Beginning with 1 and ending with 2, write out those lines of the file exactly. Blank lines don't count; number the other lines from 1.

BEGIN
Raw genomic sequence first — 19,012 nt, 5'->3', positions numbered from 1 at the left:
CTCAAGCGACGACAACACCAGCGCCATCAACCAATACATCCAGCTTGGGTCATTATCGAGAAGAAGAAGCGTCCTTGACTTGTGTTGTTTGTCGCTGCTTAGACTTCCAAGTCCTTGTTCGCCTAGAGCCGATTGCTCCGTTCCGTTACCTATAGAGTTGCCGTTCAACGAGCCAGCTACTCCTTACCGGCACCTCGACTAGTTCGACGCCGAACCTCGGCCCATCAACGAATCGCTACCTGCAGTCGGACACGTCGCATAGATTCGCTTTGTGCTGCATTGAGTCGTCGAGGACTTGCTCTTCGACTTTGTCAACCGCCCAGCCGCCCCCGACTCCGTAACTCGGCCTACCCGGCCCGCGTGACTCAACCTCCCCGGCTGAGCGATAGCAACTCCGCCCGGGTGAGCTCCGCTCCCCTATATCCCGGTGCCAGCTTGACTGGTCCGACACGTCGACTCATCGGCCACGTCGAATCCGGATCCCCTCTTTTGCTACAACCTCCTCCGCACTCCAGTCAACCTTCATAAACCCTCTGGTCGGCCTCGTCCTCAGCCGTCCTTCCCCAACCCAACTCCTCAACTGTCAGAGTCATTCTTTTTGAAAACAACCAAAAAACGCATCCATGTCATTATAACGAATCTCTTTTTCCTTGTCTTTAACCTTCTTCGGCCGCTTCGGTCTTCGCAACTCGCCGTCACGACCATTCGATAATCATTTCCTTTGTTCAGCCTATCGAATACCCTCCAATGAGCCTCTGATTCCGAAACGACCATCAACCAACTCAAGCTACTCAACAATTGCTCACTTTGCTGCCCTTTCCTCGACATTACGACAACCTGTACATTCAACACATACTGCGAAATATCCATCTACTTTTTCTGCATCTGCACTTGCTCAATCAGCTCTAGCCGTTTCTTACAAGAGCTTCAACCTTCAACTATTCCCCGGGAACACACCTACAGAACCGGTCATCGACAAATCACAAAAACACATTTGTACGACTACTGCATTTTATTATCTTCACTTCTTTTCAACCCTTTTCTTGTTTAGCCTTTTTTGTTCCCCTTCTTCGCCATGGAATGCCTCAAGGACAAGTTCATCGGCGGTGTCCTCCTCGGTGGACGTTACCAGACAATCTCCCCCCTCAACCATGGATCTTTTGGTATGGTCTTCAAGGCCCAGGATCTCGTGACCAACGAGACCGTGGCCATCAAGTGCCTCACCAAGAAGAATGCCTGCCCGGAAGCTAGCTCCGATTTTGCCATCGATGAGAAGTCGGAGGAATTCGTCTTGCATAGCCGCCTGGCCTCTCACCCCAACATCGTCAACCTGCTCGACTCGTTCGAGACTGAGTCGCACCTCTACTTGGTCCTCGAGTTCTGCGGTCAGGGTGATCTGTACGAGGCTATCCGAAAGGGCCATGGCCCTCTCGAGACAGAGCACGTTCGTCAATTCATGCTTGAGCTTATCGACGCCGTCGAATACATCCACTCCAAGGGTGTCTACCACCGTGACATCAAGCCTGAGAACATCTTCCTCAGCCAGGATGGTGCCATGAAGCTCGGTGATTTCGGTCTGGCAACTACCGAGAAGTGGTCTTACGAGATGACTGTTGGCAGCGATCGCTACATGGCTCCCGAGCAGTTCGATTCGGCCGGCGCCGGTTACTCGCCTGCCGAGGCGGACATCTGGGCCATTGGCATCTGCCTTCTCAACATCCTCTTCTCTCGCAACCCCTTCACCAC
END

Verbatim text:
Raw genomic sequence first — 19,012 nt, 5'->3', positions numbered from 1 at the left:
CTCAAGCGACGACAACACCAGCGCCATCAACCAATACATCCAGCTTGGGTCATTATCGAGAAGAAGAAGCGTCCTTGACTTGTGTTGTTTGTCGCTGCTTAGACTTCCAAGTCCTTGTTCGCCTAGAGCCGATTGCTCCGTTCCGTTACCTATAGAGTTGCCGTTCAACGAGCCAGCTACTCCTTACCGGCACCTCGACTAGTTCGACGCCGAACCTCGGCCCATCAACGAATCGCTACCTGCAGTCGGACACGTCGCATAGATTCGCTTTGTGCTGCATTGAGTCGTCGAGGACTTGCTCTTCGACTTTGTCAACCGCCCAGCCGCCCCCGACTCCGTAACTCGGCCTACCCGGCCCGCGTGACTCAACCTCCCCGGCTGAGCGATAGCAACTCCGCCCGGGTGAGCTCCGCTCCCCTATATCCCGGTGCCAGCTTGACTGGTCCGACACGTCGACTCATCGGCCACGTCGAATCCGGATCCCCTCTTTTGCTACAACCTCCTCCGCACTCCAGTCAACCTTCATAAACCCTCTGGTCGGCCTCGTCCTCAGCCGTCCTTCCCCAACCCAACTCCTCAACTGTCAGAGTCATTCTTTTTGAAAACAACCAAAAAACGCATCCATGTCATTATAACGAATCTCTTTTTCCTTGTCTTTAACCTTCTTCGGCCGCTTCGGTCTTCGCAACTCGCCGTCACGACCATTCGATAATCATTTCCTTTGTTCAGCCTATCGAATACCCTCCAATGAGCCTCTGATTCCGAAACGACCATCAACCAACTCAAGCTACTCAACAATTGCTCACTTTGCTGCCCTTTCCTCGACATTACGACAACCTGTACATTCAACACATACTGCGAAATATCCATCTACTTTTTCTGCATCTGCACTTGCTCAATCAGCTCTAGCCGTTTCTTACAAGAGCTTCAACCTTCAACTATTCCCCGGGAACACACCTACAGAACCGGTCATCGACAAATCACAAAAACACATTTGTACGACTACTGCATTTTATTATCTTCACTTCTTTTCAACCCTTTTCTTGTTTAGCCTTTTTTGTTCCCCTTCTTCGCCATGGAATGCCTCAAGGACAAGTTCATCGGCGGTGTCCTCCTCGGTGGACGTTACCAGACAATCTCCCCCCTCAACCATGGATCTTTTGGTATGGTCTTCAAGGCCCAGGATCTCGTGACCAACGAGACCGTGGCCATCAAGTGCCTCACCAAGAAGAATGCCTGCCCGGAAGCTAGCTCCGATTTTGCCATCGATGAGAAGTCGGAGGAATTCGTCTTGCATAGCCGCCTGGCCTCTCACCCCAACATCGTCAACCTGCTCGACTCGTTCGAGACTGAGTCGCACCTCTACTTGGTCCTCGAGTTCTGCGGTCAGGGTGATCTGTACGAGGCTATCCGAAAGGGCCATGGCCCTCTCGAGACAGAGCACGTTCGTCAATTCATGCTTGAGCTTATCGACGCCGTCGAATACATCCACTCCAAGGGTGTCTACCACCGTGACATCAAGCCTGAGAACATCTTCCTCAGCCAGGATGGTGCCATGAAGCTCGGTGATTTCGGTCTGGCAACTACCGAGAAGTGGTCTTACGAGATGACTGTTGGCAGCGATCGCTACATGGCTCCCGAGCAGTTCGATTCGGCCGGCGCCGGTTACTCGCCTGCCGAGGCGGACATCTGGGCCATTGGCATCTGCCTTCTCAACATCCTCTTCTCTCGCAACCCCTTCACCAC